Two important events took place this past week which are significant for the future of our church. Two prisoners were released to the United States from Cuba. The move seems to augur significantly improved relations between the United States and Cuba. Pope Francis has received recognition for his role in achieving this breakthrough.
The second event involves the issuance of the report on the Leadership Conference of Women Religious. The long awaited report turns out to be primarily positive. It offers genuine praise for the work nuns have been doing over the years particularly with the poor.
In his intervention in Cuba Pope Francis models for all the nations of the world how to lead. First of all he is not afraid to become involved with imperfect leaders in order to negotiate something that is good for the people. Also, he does not allow long standing disagreements or animosity to be the excuse for failing to achieve worthwhile ends. Finally, he demonstrates the power that comes from developing genuine trust with all parties involved.
Those who believe that foreign policy must always be about toughness and the refusal to negotiate with those we disagree with have much to learn from Francis. Nothing changes if our only response is to condemn. Escalation of relationships often leading to war does not offer hope to a world that needs it so badly.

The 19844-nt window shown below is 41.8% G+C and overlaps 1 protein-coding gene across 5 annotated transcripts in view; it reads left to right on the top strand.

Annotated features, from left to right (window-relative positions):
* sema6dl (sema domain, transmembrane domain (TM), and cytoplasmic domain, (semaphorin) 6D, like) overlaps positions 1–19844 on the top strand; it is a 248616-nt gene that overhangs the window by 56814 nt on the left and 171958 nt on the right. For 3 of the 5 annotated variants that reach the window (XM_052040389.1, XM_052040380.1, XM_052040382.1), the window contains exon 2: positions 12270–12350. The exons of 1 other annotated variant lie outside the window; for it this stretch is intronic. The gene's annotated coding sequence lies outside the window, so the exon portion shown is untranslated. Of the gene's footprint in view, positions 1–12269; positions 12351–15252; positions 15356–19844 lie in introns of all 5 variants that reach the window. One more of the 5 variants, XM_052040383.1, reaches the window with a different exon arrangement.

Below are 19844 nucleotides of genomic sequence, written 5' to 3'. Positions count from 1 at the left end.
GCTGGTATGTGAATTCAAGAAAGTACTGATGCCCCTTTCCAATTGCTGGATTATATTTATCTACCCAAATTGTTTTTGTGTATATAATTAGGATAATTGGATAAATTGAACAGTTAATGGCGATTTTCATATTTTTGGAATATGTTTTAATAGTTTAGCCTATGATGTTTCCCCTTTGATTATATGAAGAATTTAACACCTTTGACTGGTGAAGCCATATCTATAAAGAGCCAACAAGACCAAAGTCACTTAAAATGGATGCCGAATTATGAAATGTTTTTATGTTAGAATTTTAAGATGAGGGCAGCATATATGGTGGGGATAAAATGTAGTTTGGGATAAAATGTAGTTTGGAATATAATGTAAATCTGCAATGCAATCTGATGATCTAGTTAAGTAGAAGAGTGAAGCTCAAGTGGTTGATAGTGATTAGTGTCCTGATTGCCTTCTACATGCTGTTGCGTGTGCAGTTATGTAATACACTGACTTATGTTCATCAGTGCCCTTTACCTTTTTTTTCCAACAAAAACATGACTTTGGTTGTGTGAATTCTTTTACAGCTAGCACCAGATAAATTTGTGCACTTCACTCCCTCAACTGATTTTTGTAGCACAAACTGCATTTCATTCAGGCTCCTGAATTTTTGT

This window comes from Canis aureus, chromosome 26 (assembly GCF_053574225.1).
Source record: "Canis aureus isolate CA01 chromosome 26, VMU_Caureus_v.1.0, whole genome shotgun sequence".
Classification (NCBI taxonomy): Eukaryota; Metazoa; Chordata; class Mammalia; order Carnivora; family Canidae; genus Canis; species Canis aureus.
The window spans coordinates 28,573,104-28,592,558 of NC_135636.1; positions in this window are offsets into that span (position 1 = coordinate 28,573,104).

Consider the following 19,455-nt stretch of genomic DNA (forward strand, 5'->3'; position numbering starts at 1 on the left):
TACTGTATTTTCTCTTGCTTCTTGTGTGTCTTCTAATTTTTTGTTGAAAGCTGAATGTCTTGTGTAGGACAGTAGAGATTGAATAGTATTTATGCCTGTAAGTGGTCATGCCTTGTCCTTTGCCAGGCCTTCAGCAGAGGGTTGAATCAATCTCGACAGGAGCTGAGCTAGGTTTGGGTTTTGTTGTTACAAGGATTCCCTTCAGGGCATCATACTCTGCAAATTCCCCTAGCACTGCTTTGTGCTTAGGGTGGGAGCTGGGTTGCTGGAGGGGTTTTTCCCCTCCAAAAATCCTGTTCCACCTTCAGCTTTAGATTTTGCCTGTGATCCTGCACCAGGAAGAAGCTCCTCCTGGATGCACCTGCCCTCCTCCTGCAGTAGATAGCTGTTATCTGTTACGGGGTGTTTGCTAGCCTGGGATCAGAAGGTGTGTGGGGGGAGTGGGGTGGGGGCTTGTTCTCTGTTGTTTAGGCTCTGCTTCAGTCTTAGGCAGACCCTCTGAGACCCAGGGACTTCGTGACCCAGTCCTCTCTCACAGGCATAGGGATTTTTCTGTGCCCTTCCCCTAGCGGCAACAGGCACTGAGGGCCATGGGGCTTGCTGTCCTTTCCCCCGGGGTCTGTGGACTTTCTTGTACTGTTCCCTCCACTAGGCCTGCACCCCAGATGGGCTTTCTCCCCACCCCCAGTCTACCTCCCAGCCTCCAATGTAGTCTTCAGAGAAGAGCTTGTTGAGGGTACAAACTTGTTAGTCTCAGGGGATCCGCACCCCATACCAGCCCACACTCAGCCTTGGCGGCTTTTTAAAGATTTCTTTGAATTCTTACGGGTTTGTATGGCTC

Tom Fox, in his NCR article, highlights much to be upset about with the LCWR report. The entire process in particular lacks input from those involved. The report does not apologize or admit to an abuse of power. There is still concern about a possible report coming from the Congregation for the Doctrine of the Faith. Yet the reality is, minus Francis this report would have been harsh and damaging to the future of the mission of nuns in the U.S. for decades to come.
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Francis is still weak on women’s issues, but the giant steps the church has taken in attitude under Francis cannot be minimized. Despite the lingering sense of incompleteness that this report brings it still indicates Francis’ desire to end this destructive chapter in the church’s history.
Francis is central to what happens in the church. He has undoubtedly embarked on a new vision for the church and the world that is admired and critiqued by those inside and outside the church.
As the year draws to a close we can only be grateful for the great work begun in Francis. We can only pray that he will remain vigorous and steadfast in his efforts for many years to come.
The only caution is a concern for what may happen when Francis leaves the scene. Hopefully he will be able to make permanent many of the goals of his papacy. An important part of achieving these goals will be to appoint leaders who share in the vision and determination to create this new church and this new world.
Yet perhaps most important may be establishing structures which will operate independently of one man, one pope. Some of us have now seen two popes in our lifetime who pursued a more Gospel centered compassionate agenda. The intervening popes were more committed to doctrine, orthodoxy, and conformity. We need a church that will continue on the path of Francis long after he is gone. Only church structures and church governance can make that happen.